By Kurt L. Schmoke
To save Alan Gross, commute the sentences of the Cuban Five.
In 1999, I accompanied the Baltimore Orioles on their historic trip to Havana, Cuba. This marked the first time since 1959 that a Major League Baseball team played in Cuba. Many of us hoped that a baseball game involving teams from the United States and Cuba might be a precursor to normalized diplomatic relations the way a ping-pong match signaled a change in U.S. relations with China. Unfortunately, those hopes were not fulfilled.
Recently, I visited Cuba to see how life had changed since the Orioles’ visit. What I learned was that, on a people-to-people basis, the citizens of Cuba and the United States desire close ties and normal business relations, but the governments of our two countries remain stuck in Cold War-era political battles. Although both Cuban and American doctors are in West Africa fighting the Ebola crisis, such cooperation remains the exception rather than the rule.
One hears statements from some government officials about a willingness to begin a new era of diplomatic relations the way a new era seemed to begin in U.S.-Soviet relations with the destruction of the Berlin Wall. However, there always seems to be a roadblock erected just as the parties move forward. The current roadblock involves the imprisonment in Cuba of Maryland resident Alan Gross and the imprisonment in the United States of a group known as the Cuban Five. I believe that the Maryland delegation to Congress may hold the key to opening the prison doors for all these men and subsequently opening a new era of diplomacy for these two countries.
Alan Gross, a 65-year-old from Montgomery County, was arrested in Cuba in 1999 while working on a contract sponsored by the U.S. Agency for International Development to increase Internet access in small communities across the country. The Cuban government alleged that his work entailed acts detrimental to the Republic of Cuba (essentially labeling him a spy) and sentenced him to a term of 15 years. He has served four years. His friends and supporters indicate that he is in very poor health, having lost about 100 pounds while incarcerated.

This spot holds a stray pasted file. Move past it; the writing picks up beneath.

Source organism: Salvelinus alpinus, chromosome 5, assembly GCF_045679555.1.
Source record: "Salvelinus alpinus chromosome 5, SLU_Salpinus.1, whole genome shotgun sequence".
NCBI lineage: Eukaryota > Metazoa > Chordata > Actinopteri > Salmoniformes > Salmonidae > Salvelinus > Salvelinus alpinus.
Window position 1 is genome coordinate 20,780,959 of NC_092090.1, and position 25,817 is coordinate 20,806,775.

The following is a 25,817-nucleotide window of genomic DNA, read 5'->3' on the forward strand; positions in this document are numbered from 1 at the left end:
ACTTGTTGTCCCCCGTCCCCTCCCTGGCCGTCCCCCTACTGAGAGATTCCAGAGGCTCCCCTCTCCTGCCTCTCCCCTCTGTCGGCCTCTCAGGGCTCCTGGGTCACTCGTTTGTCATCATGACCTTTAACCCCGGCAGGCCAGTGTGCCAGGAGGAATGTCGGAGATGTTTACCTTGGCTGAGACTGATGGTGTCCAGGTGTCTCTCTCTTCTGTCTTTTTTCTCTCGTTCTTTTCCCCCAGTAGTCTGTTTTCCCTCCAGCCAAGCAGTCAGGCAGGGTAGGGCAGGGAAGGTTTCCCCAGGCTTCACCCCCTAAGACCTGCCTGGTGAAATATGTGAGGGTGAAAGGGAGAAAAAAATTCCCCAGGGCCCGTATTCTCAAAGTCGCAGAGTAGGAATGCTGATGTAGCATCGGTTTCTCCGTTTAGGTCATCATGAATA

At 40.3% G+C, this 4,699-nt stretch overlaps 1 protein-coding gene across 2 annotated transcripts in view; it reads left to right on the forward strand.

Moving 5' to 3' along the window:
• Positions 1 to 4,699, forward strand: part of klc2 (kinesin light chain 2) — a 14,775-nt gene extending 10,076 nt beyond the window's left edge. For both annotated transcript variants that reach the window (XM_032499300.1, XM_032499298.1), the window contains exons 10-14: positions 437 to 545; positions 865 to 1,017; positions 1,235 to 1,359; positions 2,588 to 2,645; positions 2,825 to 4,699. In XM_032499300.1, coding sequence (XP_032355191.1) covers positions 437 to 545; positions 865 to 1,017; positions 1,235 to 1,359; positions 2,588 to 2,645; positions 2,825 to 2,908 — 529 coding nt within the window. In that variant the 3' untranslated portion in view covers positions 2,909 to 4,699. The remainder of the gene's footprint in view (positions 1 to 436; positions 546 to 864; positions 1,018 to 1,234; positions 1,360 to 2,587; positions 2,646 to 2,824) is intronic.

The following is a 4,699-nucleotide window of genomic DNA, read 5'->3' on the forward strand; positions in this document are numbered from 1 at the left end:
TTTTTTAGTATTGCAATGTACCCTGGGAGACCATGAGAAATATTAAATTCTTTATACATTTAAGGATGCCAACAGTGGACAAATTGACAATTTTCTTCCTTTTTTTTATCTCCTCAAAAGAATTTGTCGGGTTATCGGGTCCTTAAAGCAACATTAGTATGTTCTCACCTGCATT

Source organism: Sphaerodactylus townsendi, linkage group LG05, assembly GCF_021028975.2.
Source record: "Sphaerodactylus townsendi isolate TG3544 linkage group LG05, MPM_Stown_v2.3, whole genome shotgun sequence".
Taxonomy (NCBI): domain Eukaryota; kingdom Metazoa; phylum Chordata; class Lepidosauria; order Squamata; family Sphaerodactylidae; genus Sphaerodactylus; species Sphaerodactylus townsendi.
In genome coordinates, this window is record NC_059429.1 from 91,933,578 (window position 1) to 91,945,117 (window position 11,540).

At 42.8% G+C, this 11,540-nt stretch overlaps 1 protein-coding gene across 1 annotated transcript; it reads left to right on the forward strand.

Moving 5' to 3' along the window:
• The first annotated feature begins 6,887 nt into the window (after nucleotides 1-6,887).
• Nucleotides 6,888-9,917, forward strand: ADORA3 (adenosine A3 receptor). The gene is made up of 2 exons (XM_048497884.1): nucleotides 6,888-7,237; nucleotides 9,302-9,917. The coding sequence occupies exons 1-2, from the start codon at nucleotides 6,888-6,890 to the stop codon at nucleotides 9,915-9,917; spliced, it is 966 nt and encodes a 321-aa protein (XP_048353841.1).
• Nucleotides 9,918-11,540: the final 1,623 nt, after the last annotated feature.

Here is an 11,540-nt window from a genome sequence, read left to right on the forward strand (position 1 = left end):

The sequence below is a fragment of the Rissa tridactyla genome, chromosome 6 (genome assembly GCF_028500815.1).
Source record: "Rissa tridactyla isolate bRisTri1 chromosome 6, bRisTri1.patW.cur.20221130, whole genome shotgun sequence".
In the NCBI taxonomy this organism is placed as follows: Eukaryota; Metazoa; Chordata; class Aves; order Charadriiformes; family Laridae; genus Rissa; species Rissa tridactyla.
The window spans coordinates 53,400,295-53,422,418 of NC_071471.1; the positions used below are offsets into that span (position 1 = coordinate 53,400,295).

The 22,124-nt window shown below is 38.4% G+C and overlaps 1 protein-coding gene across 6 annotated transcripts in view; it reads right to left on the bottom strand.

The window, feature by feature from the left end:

The Cuban Five are, in fact, intelligence officers sent to Miami in the 1990s to collect information on local anti-Castro groups allegedly engaging in activities that violated U.S. law, including acts of violence designed to bring down the Castro regime. Although the U.S. government received evidence supporting those allegations, U.S. prosecutors targeted not the groups in question but instead the five Cuban intelligence officers. The government chose to prosecute the Cuban Five in — of all places — Miami.
In 2001, after short jury deliberations, the Cuban Five were convicted of a variety of conspiracy charges and received sentences ranging from 30 years to life in prison. One of the five (whom I recently met) was released in 2011 after serving 15 years and sent back to Cuba on condition that he never return to the United States. Another was released in February on harsh parole terms. Three remain in prison.
It’s noteworthy that after carefully and objectively reviewing the cases of Alan Gross and the Cuban Five, the U.N. Human Rights Commission’s Working Group on Arbitrary Detention condemned the imprisonment of all six men and urged the Cuban and U.S. governments to release them.
It is clear from statements made by Cuban government officials that the fate of Alan Gross is tied to the fate of the Cuban Five. Some proponents of the Cold War status quo may want Mr. Gross to languish in prison as a demonstration of the Castro regime’s cruelty. But that would not be the wisest or most humane course to pursue. Maryland’s congressional delegation should petition President Barack Obama to commute the sentences of the Cuban Five and return them to Cuba. By commuting the sentences, the president would not be commenting on the Cuban Five’s guilt or innocence. Rather, he would just be indicating that these men have served sufficient time.
This act would inevitably lead to Alan Gross’ release. That outcome would put our countries back on the path leading to the normalized relations that many had hoped for when the Orioles made their historic visit.
Kurt L. Schmoke is president of the University of Baltimore.